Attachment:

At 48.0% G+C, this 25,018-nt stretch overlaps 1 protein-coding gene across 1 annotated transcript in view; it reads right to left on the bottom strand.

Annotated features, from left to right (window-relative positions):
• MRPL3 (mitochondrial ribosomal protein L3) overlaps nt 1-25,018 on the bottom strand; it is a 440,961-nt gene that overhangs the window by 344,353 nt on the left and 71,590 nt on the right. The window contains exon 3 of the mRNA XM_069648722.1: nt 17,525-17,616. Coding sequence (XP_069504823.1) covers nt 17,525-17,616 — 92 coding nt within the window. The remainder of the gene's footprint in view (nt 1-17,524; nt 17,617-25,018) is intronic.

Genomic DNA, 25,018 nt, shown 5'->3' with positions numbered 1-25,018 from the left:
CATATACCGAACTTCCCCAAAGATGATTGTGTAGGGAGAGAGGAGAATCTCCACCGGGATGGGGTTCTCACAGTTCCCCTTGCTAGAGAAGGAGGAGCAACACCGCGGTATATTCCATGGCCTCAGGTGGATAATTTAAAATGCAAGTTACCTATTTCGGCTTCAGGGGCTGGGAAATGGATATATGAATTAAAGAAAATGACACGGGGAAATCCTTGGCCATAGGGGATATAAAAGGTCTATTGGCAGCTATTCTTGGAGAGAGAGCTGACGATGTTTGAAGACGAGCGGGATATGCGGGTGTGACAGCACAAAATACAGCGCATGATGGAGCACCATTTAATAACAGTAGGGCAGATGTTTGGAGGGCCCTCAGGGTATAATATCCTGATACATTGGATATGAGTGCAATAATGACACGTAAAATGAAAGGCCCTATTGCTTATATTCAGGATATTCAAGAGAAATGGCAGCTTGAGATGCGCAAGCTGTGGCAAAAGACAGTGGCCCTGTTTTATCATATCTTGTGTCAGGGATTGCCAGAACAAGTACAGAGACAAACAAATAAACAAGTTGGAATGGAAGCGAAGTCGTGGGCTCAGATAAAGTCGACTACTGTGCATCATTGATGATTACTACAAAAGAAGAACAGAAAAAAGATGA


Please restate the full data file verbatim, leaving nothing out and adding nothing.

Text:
At 48.0% G+C, this 25,018-nt stretch overlaps 1 protein-coding gene across 1 annotated transcript in view; it reads right to left on the bottom strand.

Annotated features, from left to right (window-relative positions):
• MRPL3 (mitochondrial ribosomal protein L3) overlaps nt 1-25,018 on the bottom strand; it is a 440,961-nt gene that overhangs the window by 344,353 nt on the left and 71,590 nt on the right. The window contains exon 3 of the mRNA XM_069648722.1: nt 17,525-17,616. Coding sequence (XP_069504823.1) covers nt 17,525-17,616 — 92 coding nt within the window. The remainder of the gene's footprint in view (nt 1-17,524; nt 17,617-25,018) is intronic.

Genomic DNA, 25,018 nt, shown 5'->3' with positions numbered 1-25,018 from the left:
CATATACCGAACTTCCCCAAAGATGATTGTGTAGGGAGAGAGGAGAATCTCCACCGGGATGGGGTTCTCACAGTTCCCCTTGCTAGAGAAGGAGGAGCAACACCGCGGTATATTCCATGGCCTCAGGTGGATAATTTAAAATGCAAGTTACCTATTTCGGCTTCAGGGGCTGGGAAATGGATATATGAATTAAAGAAAATGACACGGGGAAATCCTTGGCCATAGGGGATATAAAAGGTCTATTGGCAGCTATTCTTGGAGAGAGAGCTGACGATGTTTGAAGACGAGCGGGATATGCGGGTGTGACAGCACAAAATACAGCGCATGATGGAGCACCATTTAATAACAGTAGGGCAGATGTTTGGAGGGCCCTCAGGGTATAATATCCTGATACATTGGATATGAGTGCAATAATGACACGTAAAATGAAAGGCCCTATTGCTTATATTCAGGATATTCAAGAGAAATGGCAGCTTGAGATGCGCAAGCTGTGGCAAAAGACAGTGGCCCTGTTTTATCATATCTTGTGTCAGGGATTGCCAGAACAAGTACAGAGACAAACAAATAAACAAGTTGGAATGGAAGCGAAGTCGTGGGCTCAGATAAAGTCGACTACTGTGCATCATTGATGATTACTACAAAAGAAGAACAGAAAAAAGATGA